• December 2015 - January 2016: Initial planning, team formation, review of data received from advisory committees and other sources, communication about soft skills concepts and need for the project. (Communication through presentation at faculty/staff meeting, Collage (weekly printed newsletter), email, advisory committees, handouts/flyers.)
  • February - March 2016: Survey faculty and staff to gather additional information about key soft skills. Use of both an electronic survey and faculty/staff focus groups.
  • March - April 2016: Creation of Communication Standards Rubric - Rubric is drafted, shared for comment, revised, and published.
  • April - May 2016: Professional Development Session on Soft Skills Rubric created.
  • May 2016 (End-of-Year In-Service): Professional Development Sessions on Communication Standards Rubric Offered.
  • August 2016: Project Team meets to conduct formative assessment of project outcomes and to adjust approach and activities as needed.
  • Summer 2016: Career assessment tools reviewed and one is selected. Plan created for including the selected tool in all pre-admission advising.
  • August 2016 (Fall In-service): Project update. Additional Professional Development.
  • Fall Semester 2016: Use of Communication Standards Rubric implemented across the curriculum.
  • Fall Semester 2016: Career Assessment tools piloted.
  • December 2016: Project Team meets to conduct final project evaluation and to plan for next steps in project implementation.

Describe how various members of the learning community will participate in this action project. Show the breadth of involvement by individuals and groups over the project's duration.

Washington State has assembled a group of full-time and part-time faculty, staff, and administrators to oversee the project. It is chaired by two faculty members, and the Vice President for Academic Affairs serves on the team as the administrative project sponsor. The project began as a result of input from advisory committees and employers. Throughout the project, the team will reach out to faculty and staff through surveys, focus groups, professional development sessions, and through progress updates to such groups as the Business Action Team, the President's Cabinet, and the Executive Cabinet. Eventually, all faculty will be asked to use the soft skills rubric as part of their instructional process. At the end, the team will close the loop by reporting back to the advisory committees regarding the project and its outcomes.

Describe how the institution will monitor project progress/success during, and at the completion of this project. Be sure to specifically state the measures that will be evaluated and when.

The project team will use the following measures and desired outcomes to assess the project outcomes. The team will conduct a mid-project assessment in August 2016 and an end of project assessment in December 2016. Each of these assessments will result in a report to the College's President's Cabinet, a group of middle and senior managers for both staff and faculty.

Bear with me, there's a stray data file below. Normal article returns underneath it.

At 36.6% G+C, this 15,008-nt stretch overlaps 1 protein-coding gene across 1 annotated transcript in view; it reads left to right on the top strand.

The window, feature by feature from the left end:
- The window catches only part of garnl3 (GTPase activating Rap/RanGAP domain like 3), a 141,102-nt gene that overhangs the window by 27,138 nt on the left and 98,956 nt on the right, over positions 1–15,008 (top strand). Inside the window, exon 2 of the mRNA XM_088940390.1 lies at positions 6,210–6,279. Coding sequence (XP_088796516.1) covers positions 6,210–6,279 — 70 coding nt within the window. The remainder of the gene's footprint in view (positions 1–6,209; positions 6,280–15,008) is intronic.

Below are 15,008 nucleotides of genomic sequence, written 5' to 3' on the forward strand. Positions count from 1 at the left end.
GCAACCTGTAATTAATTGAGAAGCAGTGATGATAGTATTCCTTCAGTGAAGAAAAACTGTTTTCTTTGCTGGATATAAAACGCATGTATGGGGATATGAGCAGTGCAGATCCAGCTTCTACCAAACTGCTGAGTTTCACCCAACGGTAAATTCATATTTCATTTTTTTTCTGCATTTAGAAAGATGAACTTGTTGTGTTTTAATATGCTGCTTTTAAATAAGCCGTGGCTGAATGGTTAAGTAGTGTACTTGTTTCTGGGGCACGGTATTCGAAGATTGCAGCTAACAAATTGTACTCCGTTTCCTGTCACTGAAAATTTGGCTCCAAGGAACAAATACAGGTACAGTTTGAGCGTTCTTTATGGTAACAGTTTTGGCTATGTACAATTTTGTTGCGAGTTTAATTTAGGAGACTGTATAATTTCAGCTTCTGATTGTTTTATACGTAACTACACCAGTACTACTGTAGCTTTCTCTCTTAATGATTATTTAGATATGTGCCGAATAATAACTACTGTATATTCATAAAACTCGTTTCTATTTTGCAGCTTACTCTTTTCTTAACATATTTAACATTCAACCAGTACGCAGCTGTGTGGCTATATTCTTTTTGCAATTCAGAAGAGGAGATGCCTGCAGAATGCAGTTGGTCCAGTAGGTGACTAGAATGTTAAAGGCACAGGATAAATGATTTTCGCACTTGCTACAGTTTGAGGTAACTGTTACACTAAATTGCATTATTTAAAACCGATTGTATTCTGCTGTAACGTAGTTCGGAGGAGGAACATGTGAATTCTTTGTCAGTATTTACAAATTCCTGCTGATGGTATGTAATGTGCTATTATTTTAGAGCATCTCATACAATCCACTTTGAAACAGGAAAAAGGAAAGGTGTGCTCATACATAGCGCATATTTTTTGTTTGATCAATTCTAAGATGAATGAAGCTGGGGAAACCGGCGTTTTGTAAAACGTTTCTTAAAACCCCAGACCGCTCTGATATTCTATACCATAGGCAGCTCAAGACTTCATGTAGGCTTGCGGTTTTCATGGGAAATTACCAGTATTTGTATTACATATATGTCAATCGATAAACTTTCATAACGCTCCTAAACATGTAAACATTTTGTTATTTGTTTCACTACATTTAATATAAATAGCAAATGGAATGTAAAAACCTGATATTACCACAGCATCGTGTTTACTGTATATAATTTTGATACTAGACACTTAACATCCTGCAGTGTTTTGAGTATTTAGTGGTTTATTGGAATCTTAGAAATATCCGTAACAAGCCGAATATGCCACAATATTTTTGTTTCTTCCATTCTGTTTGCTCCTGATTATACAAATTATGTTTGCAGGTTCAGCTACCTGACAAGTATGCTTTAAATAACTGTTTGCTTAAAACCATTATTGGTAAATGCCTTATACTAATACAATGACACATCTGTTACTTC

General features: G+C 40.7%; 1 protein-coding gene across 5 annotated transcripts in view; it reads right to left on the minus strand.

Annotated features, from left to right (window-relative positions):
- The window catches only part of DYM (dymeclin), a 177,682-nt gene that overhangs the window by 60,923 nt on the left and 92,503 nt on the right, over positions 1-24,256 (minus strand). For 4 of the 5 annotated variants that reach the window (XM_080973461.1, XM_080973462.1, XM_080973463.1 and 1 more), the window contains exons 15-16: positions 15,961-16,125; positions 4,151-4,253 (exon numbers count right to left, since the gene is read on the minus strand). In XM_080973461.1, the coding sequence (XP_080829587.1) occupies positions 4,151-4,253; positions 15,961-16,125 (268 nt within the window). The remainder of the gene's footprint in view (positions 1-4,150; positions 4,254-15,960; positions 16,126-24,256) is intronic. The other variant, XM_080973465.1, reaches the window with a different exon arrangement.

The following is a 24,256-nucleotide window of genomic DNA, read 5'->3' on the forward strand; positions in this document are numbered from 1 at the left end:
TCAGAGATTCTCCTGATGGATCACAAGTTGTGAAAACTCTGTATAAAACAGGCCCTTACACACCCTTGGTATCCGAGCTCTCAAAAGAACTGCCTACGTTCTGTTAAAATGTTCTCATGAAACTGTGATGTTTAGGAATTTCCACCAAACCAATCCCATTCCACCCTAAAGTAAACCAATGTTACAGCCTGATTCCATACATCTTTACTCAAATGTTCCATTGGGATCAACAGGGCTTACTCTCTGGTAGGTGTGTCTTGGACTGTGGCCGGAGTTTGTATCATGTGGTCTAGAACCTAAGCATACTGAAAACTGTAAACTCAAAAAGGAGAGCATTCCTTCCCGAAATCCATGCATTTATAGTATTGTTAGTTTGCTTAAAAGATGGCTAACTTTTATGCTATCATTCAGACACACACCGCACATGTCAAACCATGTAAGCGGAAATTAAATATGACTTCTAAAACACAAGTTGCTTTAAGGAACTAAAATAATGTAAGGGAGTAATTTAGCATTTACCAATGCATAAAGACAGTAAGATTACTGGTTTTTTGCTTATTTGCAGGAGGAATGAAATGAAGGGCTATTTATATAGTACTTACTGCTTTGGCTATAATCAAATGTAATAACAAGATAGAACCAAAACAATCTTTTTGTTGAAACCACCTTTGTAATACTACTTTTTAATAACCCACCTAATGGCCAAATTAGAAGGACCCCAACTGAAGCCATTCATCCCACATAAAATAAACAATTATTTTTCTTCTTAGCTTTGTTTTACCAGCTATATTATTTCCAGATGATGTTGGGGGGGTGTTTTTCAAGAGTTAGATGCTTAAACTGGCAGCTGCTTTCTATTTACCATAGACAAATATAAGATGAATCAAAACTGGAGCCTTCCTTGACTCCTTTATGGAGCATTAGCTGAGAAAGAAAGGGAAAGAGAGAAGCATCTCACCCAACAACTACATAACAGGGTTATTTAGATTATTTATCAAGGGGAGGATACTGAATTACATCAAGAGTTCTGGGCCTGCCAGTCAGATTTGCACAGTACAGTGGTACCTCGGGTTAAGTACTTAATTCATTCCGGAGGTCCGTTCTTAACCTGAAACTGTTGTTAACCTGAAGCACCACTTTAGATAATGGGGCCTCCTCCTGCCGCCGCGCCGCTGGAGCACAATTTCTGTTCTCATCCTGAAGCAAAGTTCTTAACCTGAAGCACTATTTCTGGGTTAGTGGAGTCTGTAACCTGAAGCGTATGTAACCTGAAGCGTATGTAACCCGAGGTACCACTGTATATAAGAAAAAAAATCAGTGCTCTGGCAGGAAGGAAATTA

Measures and Desired Outcomes

  1. Pre-Post Faculty Survey regarding soft skills focus in the classroom. - Desired Outcome: a 10-20% increase in the number of faculty reporting that they are (1) consistently addressing soft skills in the classroom, and (2) addressing soft skills beyond basic communication skills in the classroom.

  2. Creation and implementation of a college-wide rubric for soft skills expectations. - Desired Outcome: Rubric created and shared with students in 80% of class sections by December 2016.

  3. Professional Development on Soft Skills and Soft Skills Rubric created and delivered. - Desired Outcome: 90% of full-time faculty and 50% of part-time faculty participate in one or more professional development sessions on these topics by December 2016.

  4. Career Assessment Tool identified and piloted. - A new career assessment tool identified and piloted for 80% or more of new incoming students beginning in August 2016.

Describe the challenges that may be encountered in successfully completing the project or for institutionalizing the learning from the project's goals.

Assumptions and Constraints

The project assumes faculty/staff support for the concept, sufficient budget to implement, and sufficient time to implement the various steps envisioned.

The project will be constrained by the strength of faculty/staff support, the funding that is available, and the amount of time that faculty and staff can dedicate to this endeavor despite their very busy lives and schedules.

Threats to Success and Counter Measures

ThreatsCounter Measures
Lack of faculty/staff buy-in Communication, training, explain the "why" and the "what's in it for me"
Lack of money for training and adjunct meetings Work with administrative leadership to create a project budget of at least $5,000
Lack of accountability for implementation of the soft skills rubric Work with administrative leadership and project leadership

Provide any additional information that the institution wishes reviewers to understand regarding this Action Project.

We have been greatly encouraged by faculty and staff interest in the project and their dedication of time and effort toward making it happen. In particular, we are very pleased that several of our part-time faculty members volunteered to serve on the project team and are interested in helping to engage other part-time faculty in the efforts to improve students soft skills.